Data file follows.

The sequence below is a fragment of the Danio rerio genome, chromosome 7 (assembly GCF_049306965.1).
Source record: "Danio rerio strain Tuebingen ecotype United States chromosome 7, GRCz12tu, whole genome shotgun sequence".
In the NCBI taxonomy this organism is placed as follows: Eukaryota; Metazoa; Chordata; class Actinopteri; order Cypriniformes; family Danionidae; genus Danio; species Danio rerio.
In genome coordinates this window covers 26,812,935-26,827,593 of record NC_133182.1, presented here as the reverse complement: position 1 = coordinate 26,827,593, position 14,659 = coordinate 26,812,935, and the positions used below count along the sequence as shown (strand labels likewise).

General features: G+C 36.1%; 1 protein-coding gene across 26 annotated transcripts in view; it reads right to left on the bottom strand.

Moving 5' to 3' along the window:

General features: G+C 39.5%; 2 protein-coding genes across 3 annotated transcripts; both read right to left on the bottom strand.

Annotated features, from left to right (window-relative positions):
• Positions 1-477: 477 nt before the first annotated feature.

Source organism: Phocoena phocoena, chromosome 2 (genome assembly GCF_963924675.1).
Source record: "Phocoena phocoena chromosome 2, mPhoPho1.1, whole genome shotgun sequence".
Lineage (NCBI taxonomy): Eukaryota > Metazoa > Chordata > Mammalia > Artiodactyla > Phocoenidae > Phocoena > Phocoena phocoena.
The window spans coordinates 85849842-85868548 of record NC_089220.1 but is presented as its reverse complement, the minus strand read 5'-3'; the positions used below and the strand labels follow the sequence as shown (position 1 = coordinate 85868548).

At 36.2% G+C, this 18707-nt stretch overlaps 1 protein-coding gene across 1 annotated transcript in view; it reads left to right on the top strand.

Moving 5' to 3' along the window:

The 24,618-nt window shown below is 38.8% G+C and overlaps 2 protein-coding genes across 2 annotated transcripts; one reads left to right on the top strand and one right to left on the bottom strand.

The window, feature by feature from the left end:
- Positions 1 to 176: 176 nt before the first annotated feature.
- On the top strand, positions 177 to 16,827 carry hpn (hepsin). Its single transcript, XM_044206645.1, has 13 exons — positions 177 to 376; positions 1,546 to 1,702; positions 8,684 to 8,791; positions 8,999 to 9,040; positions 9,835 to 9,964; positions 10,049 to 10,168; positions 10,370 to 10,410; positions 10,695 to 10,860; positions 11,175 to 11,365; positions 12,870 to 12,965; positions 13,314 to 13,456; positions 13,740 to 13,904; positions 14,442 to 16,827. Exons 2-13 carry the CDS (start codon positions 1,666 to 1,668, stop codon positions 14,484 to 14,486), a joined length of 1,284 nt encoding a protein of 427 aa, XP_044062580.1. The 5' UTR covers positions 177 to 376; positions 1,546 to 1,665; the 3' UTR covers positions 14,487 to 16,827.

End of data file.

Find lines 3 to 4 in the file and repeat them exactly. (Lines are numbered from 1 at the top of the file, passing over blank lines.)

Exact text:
In the NCBI taxonomy this organism is placed as follows: Eukaryota; Metazoa; Chordata; class Actinopteri; order Cypriniformes; family Danionidae; genus Danio; species Danio rerio.
In genome coordinates this window covers 26,812,935-26,827,593 of record NC_133182.1, presented here as the reverse complement: position 1 = coordinate 26,827,593, position 14,659 = coordinate 26,812,935, and the positions used below count along the sequence as shown (strand labels likewise).